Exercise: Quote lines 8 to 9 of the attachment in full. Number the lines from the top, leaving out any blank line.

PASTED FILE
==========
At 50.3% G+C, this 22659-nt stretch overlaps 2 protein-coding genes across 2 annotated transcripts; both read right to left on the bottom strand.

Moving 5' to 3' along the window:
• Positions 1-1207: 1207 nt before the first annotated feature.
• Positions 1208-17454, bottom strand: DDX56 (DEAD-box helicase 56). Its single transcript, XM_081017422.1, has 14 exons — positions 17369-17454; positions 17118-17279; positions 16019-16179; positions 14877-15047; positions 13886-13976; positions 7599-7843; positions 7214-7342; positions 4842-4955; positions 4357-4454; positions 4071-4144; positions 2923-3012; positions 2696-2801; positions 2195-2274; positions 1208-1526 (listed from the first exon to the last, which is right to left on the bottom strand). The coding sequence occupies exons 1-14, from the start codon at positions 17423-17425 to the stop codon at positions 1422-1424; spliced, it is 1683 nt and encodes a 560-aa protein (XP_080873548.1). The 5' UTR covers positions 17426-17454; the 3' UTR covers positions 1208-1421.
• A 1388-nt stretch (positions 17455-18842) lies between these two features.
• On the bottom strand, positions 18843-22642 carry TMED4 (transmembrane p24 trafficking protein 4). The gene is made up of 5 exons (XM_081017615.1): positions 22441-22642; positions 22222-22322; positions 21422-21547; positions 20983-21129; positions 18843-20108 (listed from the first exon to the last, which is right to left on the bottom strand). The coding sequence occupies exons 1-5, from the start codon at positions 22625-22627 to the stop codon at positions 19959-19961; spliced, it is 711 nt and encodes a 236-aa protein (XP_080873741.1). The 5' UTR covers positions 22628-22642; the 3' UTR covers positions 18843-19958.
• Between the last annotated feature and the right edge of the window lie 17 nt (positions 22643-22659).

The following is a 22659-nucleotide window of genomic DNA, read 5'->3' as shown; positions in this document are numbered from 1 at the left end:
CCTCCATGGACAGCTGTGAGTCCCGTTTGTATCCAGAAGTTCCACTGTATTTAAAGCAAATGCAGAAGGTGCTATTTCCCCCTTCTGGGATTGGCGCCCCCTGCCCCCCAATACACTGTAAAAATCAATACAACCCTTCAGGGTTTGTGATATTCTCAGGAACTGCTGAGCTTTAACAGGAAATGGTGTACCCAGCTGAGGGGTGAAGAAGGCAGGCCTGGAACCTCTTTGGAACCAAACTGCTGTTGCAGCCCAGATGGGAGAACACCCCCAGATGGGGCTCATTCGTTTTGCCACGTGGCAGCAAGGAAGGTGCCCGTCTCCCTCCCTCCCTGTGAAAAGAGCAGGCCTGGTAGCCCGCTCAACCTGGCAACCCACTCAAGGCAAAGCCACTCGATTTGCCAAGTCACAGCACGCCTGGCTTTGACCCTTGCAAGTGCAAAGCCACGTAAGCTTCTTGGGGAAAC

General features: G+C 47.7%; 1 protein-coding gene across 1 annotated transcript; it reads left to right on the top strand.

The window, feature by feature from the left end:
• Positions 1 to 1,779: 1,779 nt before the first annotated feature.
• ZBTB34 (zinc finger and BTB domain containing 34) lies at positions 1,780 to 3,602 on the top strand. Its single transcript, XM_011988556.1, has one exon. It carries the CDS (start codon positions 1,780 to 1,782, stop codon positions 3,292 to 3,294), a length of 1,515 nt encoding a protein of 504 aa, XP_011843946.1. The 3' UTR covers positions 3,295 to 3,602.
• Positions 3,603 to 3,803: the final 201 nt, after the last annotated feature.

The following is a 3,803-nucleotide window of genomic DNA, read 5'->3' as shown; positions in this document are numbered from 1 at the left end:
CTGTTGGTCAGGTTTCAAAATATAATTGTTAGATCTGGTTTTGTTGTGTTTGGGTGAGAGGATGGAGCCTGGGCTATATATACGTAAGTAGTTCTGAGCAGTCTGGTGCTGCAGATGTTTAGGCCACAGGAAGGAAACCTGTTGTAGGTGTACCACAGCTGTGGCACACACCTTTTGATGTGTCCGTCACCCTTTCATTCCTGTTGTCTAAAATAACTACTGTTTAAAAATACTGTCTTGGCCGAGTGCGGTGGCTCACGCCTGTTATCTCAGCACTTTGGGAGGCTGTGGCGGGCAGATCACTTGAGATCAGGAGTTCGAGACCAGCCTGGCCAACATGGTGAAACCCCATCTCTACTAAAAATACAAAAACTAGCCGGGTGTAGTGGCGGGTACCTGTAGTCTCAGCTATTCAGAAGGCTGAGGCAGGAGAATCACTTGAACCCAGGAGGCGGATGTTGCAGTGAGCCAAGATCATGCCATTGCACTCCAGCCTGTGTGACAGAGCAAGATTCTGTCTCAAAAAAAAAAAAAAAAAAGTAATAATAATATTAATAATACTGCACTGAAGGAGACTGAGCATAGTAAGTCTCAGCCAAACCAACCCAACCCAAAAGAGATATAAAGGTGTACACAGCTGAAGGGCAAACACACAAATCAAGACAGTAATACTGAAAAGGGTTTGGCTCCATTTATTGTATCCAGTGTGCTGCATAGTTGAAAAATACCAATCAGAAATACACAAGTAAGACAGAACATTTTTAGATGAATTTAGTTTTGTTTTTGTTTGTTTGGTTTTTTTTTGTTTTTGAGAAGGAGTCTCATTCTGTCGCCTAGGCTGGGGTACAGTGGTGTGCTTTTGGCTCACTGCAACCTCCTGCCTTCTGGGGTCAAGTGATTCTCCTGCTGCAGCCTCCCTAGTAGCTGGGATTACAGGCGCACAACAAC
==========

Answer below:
The following is a 22659-nucleotide window of genomic DNA, read 5'->3' as shown; positions in this document are numbered from 1 at the left end:
CCTCCATGGACAGCTGTGAGTCCCGTTTGTATCCAGAAGTTCCACTGTATTTAAAGCAAATGCAGAAGGTGCTATTTCCCCCTTCTGGGATTGGCGCCCCCTGCCCCCCAATACACTGTAAAAATCAATACAACCCTTCAGGGTTTGTGATATTCTCAGGAACTGCTGAGCTTTAACAGGAAATGGTGTACCCAGCTGAGGGGTGAAGAAGGCAGGCCTGGAACCTCTTTGGAACCAAACTGCTGTTGCAGCCCAGATGGGAGAACACCCCCAGATGGGGCTCATTCGTTTTGCCACGTGGCAGCAAGGAAGGTGCCCGTCTCCCTCCCTCCCTGTGAAAAGAGCAGGCCTGGTAGCCCGCTCAACCTGGCAACCCACTCAAGGCAAAGCCACTCGATTTGCCAAGTCACAGCACGCCTGGCTTTGACCCTTGCAAGTGCAAAGCCACGTAAGCTTCTTGGGGAAAC